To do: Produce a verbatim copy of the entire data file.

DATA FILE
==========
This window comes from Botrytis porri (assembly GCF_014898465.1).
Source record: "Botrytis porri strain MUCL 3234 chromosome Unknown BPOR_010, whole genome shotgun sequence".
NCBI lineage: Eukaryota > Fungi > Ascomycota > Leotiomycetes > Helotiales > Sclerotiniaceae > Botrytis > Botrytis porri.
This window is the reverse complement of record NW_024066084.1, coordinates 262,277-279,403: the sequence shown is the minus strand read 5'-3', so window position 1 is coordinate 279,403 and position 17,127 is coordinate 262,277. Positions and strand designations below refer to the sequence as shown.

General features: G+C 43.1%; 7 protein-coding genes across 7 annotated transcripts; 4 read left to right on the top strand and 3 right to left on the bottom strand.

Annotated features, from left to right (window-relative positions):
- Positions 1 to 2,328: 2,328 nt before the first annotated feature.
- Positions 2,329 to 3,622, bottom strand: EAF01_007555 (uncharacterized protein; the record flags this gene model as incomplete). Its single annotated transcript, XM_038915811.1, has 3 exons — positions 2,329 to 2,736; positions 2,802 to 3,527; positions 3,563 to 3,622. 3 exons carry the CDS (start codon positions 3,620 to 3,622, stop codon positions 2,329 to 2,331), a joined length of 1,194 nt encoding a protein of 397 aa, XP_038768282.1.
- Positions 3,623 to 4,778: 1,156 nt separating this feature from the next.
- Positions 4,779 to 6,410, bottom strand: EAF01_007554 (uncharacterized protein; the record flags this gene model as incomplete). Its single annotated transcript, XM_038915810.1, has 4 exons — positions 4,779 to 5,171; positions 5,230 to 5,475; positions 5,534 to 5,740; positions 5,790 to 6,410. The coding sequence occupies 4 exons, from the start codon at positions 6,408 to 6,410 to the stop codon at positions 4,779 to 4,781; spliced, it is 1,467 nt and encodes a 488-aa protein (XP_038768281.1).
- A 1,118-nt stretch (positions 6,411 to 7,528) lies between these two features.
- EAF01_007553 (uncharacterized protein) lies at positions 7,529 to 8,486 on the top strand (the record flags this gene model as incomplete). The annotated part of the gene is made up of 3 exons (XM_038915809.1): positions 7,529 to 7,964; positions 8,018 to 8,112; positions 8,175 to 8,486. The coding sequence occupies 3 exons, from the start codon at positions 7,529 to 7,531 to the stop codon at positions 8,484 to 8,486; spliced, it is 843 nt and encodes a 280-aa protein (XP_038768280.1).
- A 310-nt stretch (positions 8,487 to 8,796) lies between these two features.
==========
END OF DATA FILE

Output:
This window comes from Botrytis porri (assembly GCF_014898465.1).
Source record: "Botrytis porri strain MUCL 3234 chromosome Unknown BPOR_010, whole genome shotgun sequence".
NCBI lineage: Eukaryota > Fungi > Ascomycota > Leotiomycetes > Helotiales > Sclerotiniaceae > Botrytis > Botrytis porri.
This window is the reverse complement of record NW_024066084.1, coordinates 262,277-279,403: the sequence shown is the minus strand read 5'-3', so window position 1 is coordinate 279,403 and position 17,127 is coordinate 262,277. Positions and strand designations below refer to the sequence as shown.

General features: G+C 43.1%; 7 protein-coding genes across 7 annotated transcripts; 4 read left to right on the top strand and 3 right to left on the bottom strand.

Annotated features, from left to right (window-relative positions):
- Positions 1 to 2,328: 2,328 nt before the first annotated feature.
- Positions 2,329 to 3,622, bottom strand: EAF01_007555 (uncharacterized protein; the record flags this gene model as incomplete). Its single annotated transcript, XM_038915811.1, has 3 exons — positions 2,329 to 2,736; positions 2,802 to 3,527; positions 3,563 to 3,622. 3 exons carry the CDS (start codon positions 3,620 to 3,622, stop codon positions 2,329 to 2,331), a joined length of 1,194 nt encoding a protein of 397 aa, XP_038768282.1.
- Positions 3,623 to 4,778: 1,156 nt separating this feature from the next.
- Positions 4,779 to 6,410, bottom strand: EAF01_007554 (uncharacterized protein; the record flags this gene model as incomplete). Its single annotated transcript, XM_038915810.1, has 4 exons — positions 4,779 to 5,171; positions 5,230 to 5,475; positions 5,534 to 5,740; positions 5,790 to 6,410. The coding sequence occupies 4 exons, from the start codon at positions 6,408 to 6,410 to the stop codon at positions 4,779 to 4,781; spliced, it is 1,467 nt and encodes a 488-aa protein (XP_038768281.1).
- A 1,118-nt stretch (positions 6,411 to 7,528) lies between these two features.
- EAF01_007553 (uncharacterized protein) lies at positions 7,529 to 8,486 on the top strand (the record flags this gene model as incomplete). The annotated part of the gene is made up of 3 exons (XM_038915809.1): positions 7,529 to 7,964; positions 8,018 to 8,112; positions 8,175 to 8,486. The coding sequence occupies 3 exons, from the start codon at positions 7,529 to 7,531 to the stop codon at positions 8,484 to 8,486; spliced, it is 843 nt and encodes a 280-aa protein (XP_038768280.1).
- A 310-nt stretch (positions 8,487 to 8,796) lies between these two features.